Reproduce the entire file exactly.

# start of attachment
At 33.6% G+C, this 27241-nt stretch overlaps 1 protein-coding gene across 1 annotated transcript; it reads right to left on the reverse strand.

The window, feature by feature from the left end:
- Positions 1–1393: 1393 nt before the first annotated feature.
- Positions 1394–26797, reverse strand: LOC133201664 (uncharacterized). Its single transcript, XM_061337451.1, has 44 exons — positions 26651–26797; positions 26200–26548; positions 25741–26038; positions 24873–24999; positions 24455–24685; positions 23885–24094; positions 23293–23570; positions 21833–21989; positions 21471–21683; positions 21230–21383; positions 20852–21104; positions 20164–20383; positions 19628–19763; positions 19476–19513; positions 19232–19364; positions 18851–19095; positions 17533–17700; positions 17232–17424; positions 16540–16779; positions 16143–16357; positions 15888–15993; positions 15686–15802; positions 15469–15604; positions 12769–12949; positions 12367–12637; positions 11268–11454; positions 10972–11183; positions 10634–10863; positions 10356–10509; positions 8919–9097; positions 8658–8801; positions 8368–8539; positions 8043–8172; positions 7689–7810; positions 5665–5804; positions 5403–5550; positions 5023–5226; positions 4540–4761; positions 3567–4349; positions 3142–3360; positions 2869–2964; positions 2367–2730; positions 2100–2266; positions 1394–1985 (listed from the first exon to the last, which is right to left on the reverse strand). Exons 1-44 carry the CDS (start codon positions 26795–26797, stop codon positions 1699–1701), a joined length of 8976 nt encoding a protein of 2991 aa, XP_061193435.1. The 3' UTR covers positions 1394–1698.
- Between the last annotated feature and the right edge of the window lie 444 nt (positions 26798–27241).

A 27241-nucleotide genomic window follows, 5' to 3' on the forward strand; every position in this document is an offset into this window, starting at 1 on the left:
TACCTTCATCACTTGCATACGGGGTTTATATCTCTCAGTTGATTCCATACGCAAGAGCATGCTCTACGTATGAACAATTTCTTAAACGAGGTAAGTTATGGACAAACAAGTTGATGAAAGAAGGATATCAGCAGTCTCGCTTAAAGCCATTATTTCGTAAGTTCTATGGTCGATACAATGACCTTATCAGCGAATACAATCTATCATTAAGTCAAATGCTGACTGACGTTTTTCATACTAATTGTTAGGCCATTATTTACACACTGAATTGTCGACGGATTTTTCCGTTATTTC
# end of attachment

At 33.6% G+C, this 27241-nt stretch overlaps 1 protein-coding gene across 1 annotated transcript; it reads right to left on the reverse strand.

The window, feature by feature from the left end:
- Positions 1–1393: 1393 nt before the first annotated feature.
- Positions 1394–26797, reverse strand: LOC133201664 (uncharacterized). Its single transcript, XM_061337451.1, has 44 exons — positions 26651–26797; positions 26200–26548; positions 25741–26038; positions 24873–24999; positions 24455–24685; positions 23885–24094; positions 23293–23570; positions 21833–21989; positions 21471–21683; positions 21230–21383; positions 20852–21104; positions 20164–20383; positions 19628–19763; positions 19476–19513; positions 19232–19364; positions 18851–19095; positions 17533–17700; positions 17232–17424; positions 16540–16779; positions 16143–16357; positions 15888–15993; positions 15686–15802; positions 15469–15604; positions 12769–12949; positions 12367–12637; positions 11268–11454; positions 10972–11183; positions 10634–10863; positions 10356–10509; positions 8919–9097; positions 8658–8801; positions 8368–8539; positions 8043–8172; positions 7689–7810; positions 5665–5804; positions 5403–5550; positions 5023–5226; positions 4540–4761; positions 3567–4349; positions 3142–3360; positions 2869–2964; positions 2367–2730; positions 2100–2266; positions 1394–1985 (listed from the first exon to the last, which is right to left on the reverse strand). Exons 1-44 carry the CDS (start codon positions 26795–26797, stop codon positions 1699–1701), a joined length of 8976 nt encoding a protein of 2991 aa, XP_061193435.1. The 3' UTR covers positions 1394–1698.
- Between the last annotated feature and the right edge of the window lie 444 nt (positions 26798–27241).

A 27241-nucleotide genomic window follows, 5' to 3' on the forward strand; every position in this document is an offset into this window, starting at 1 on the left:
TACCTTCATCACTTGCATACGGGGTTTATATCTCTCAGTTGATTCCATACGCAAGAGCATGCTCTACGTATGAACAATTTCTTAAACGAGGTAAGTTATGGACAAACAAGTTGATGAAAGAAGGATATCAGCAGTCTCGCTTAAAGCCATTATTTCGTAAGTTCTATGGTCGATACAATGACCTTATCAGCGAATACAATCTATCATTAAGTCAAATGCTGACTGACGTTTTTCATACTAATTGTTAGGCCATTATTTACACACTGAATTGTCGACGGATTTTTCCGTTATTTC